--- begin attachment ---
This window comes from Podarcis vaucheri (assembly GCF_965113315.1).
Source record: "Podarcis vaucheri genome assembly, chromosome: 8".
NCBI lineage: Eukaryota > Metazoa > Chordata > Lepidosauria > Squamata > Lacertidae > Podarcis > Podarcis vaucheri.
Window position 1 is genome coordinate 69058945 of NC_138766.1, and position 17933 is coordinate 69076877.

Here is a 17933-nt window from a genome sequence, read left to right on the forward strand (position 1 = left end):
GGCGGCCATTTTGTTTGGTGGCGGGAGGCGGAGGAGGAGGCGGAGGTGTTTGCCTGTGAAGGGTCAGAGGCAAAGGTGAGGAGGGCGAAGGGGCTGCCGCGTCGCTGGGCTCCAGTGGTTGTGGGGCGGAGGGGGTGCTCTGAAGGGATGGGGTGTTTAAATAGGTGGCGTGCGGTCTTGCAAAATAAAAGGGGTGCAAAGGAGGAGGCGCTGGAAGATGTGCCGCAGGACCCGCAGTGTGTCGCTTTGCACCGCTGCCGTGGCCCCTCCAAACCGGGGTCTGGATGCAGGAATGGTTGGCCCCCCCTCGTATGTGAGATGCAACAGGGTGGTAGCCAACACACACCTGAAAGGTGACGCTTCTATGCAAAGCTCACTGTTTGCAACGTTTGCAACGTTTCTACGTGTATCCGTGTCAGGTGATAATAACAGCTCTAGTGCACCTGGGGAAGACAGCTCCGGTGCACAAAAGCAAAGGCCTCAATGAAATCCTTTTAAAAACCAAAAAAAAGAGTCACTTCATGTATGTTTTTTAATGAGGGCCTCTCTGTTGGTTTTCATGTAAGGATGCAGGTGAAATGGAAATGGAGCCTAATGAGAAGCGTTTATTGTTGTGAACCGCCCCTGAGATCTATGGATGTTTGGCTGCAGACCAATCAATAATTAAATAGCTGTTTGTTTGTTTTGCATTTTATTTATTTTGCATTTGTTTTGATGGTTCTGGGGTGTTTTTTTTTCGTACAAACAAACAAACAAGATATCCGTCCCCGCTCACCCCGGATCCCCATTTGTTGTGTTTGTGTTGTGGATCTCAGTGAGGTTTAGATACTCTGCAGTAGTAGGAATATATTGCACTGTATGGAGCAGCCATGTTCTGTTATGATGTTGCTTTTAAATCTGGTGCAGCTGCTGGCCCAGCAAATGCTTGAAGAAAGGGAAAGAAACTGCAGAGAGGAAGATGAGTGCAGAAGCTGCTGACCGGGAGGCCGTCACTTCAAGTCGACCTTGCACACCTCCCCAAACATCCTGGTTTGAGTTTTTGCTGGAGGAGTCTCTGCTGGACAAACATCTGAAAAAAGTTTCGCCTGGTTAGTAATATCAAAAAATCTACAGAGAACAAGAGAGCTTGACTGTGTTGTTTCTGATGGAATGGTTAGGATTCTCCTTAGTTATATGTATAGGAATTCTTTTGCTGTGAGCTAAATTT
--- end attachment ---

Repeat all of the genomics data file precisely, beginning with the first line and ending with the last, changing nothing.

This window comes from Podarcis vaucheri (assembly GCF_965113315.1).
Source record: "Podarcis vaucheri genome assembly, chromosome: 8".
NCBI lineage: Eukaryota > Metazoa > Chordata > Lepidosauria > Squamata > Lacertidae > Podarcis > Podarcis vaucheri.
Window position 1 is genome coordinate 69058945 of NC_138766.1, and position 17933 is coordinate 69076877.

Here is a 17933-nt window from a genome sequence, read left to right on the forward strand (position 1 = left end):
GGCGGCCATTTTGTTTGGTGGCGGGAGGCGGAGGAGGAGGCGGAGGTGTTTGCCTGTGAAGGGTCAGAGGCAAAGGTGAGGAGGGCGAAGGGGCTGCCGCGTCGCTGGGCTCCAGTGGTTGTGGGGCGGAGGGGGTGCTCTGAAGGGATGGGGTGTTTAAATAGGTGGCGTGCGGTCTTGCAAAATAAAAGGGGTGCAAAGGAGGAGGCGCTGGAAGATGTGCCGCAGGACCCGCAGTGTGTCGCTTTGCACCGCTGCCGTGGCCCCTCCAAACCGGGGTCTGGATGCAGGAATGGTTGGCCCCCCCTCGTATGTGAGATGCAACAGGGTGGTAGCCAACACACACCTGAAAGGTGACGCTTCTATGCAAAGCTCACTGTTTGCAACGTTTGCAACGTTTCTACGTGTATCCGTGTCAGGTGATAATAACAGCTCTAGTGCACCTGGGGAAGACAGCTCCGGTGCACAAAAGCAAAGGCCTCAATGAAATCCTTTTAAAAACCAAAAAAAAGAGTCACTTCATGTATGTTTTTTAATGAGGGCCTCTCTGTTGGTTTTCATGTAAGGATGCAGGTGAAATGGAAATGGAGCCTAATGAGAAGCGTTTATTGTTGTGAACCGCCCCTGAGATCTATGGATGTTTGGCTGCAGACCAATCAATAATTAAATAGCTGTTTGTTTGTTTTGCATTTTATTTATTTTGCATTTGTTTTGATGGTTCTGGGGTGTTTTTTTTTCGTACAAACAAACAAACAAGATATCCGTCCCCGCTCACCCCGGATCCCCATTTGTTGTGTTTGTGTTGTGGATCTCAGTGAGGTTTAGATACTCTGCAGTAGTAGGAATATATTGCACTGTATGGAGCAGCCATGTTCTGTTATGATGTTGCTTTTAAATCTGGTGCAGCTGCTGGCCCAGCAAATGCTTGAAGAAAGGGAAAGAAACTGCAGAGAGGAAGATGAGTGCAGAAGCTGCTGACCGGGAGGCCGTCACTTCAAGTCGACCTTGCACACCTCCCCAAACATCCTGGTTTGAGTTTTTGCTGGAGGAGTCTCTGCTGGACAAACATCTGAAAAAAGTTTCGCCTGGTTAGTAATATCAAAAAATCTACAGAGAACAAGAGAGCTTGACTGTGTTGTTTCTGATGGAATGGTTAGGATTCTCCTTAGTTATATGTATAGGAATTCTTTTGCTGTGAGCTAAATTT